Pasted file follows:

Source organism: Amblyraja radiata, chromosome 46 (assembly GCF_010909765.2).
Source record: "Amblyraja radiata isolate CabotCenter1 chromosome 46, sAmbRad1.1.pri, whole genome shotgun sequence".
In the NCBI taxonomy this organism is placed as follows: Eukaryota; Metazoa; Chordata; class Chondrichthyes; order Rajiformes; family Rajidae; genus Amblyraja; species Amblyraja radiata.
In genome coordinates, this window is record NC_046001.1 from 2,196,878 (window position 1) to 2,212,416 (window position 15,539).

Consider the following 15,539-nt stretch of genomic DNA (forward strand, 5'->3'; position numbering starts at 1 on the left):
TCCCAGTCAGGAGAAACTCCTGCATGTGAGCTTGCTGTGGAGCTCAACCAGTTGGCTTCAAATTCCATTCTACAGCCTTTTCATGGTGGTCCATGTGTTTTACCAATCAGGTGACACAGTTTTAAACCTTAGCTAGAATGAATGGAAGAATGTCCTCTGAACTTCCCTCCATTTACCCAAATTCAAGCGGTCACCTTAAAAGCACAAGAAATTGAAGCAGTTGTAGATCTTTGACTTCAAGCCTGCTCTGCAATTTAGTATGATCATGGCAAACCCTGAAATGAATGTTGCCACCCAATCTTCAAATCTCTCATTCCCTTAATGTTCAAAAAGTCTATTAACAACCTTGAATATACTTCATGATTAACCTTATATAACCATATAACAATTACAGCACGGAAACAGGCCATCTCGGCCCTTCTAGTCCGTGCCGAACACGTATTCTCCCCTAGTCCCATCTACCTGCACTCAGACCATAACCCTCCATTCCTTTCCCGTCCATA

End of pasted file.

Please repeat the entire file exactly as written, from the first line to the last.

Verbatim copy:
Source organism: Amblyraja radiata, chromosome 46 (assembly GCF_010909765.2).
Source record: "Amblyraja radiata isolate CabotCenter1 chromosome 46, sAmbRad1.1.pri, whole genome shotgun sequence".
In the NCBI taxonomy this organism is placed as follows: Eukaryota; Metazoa; Chordata; class Chondrichthyes; order Rajiformes; family Rajidae; genus Amblyraja; species Amblyraja radiata.
In genome coordinates, this window is record NC_046001.1 from 2,196,878 (window position 1) to 2,212,416 (window position 15,539).

Consider the following 15,539-nt stretch of genomic DNA (forward strand, 5'->3'; position numbering starts at 1 on the left):
TCCCAGTCAGGAGAAACTCCTGCATGTGAGCTTGCTGTGGAGCTCAACCAGTTGGCTTCAAATTCCATTCTACAGCCTTTTCATGGTGGTCCATGTGTTTTACCAATCAGGTGACACAGTTTTAAACCTTAGCTAGAATGAATGGAAGAATGTCCTCTGAACTTCCCTCCATTTACCCAAATTCAAGCGGTCACCTTAAAAGCACAAGAAATTGAAGCAGTTGTAGATCTTTGACTTCAAGCCTGCTCTGCAATTTAGTATGATCATGGCAAACCCTGAAATGAATGTTGCCACCCAATCTTCAAATCTCTCATTCCCTTAATGTTCAAAAAGTCTATTAACAACCTTGAATATACTTCATGATTAACCTTATATAACCATATAACAATTACAGCACGGAAACAGGCCATCTCGGCCCTTCTAGTCCGTGCCGAACACGTATTCTCCCCTAGTCCCATCTACCTGCACTCAGACCATAACCCTCCATTCCTTTCCCGTCCATA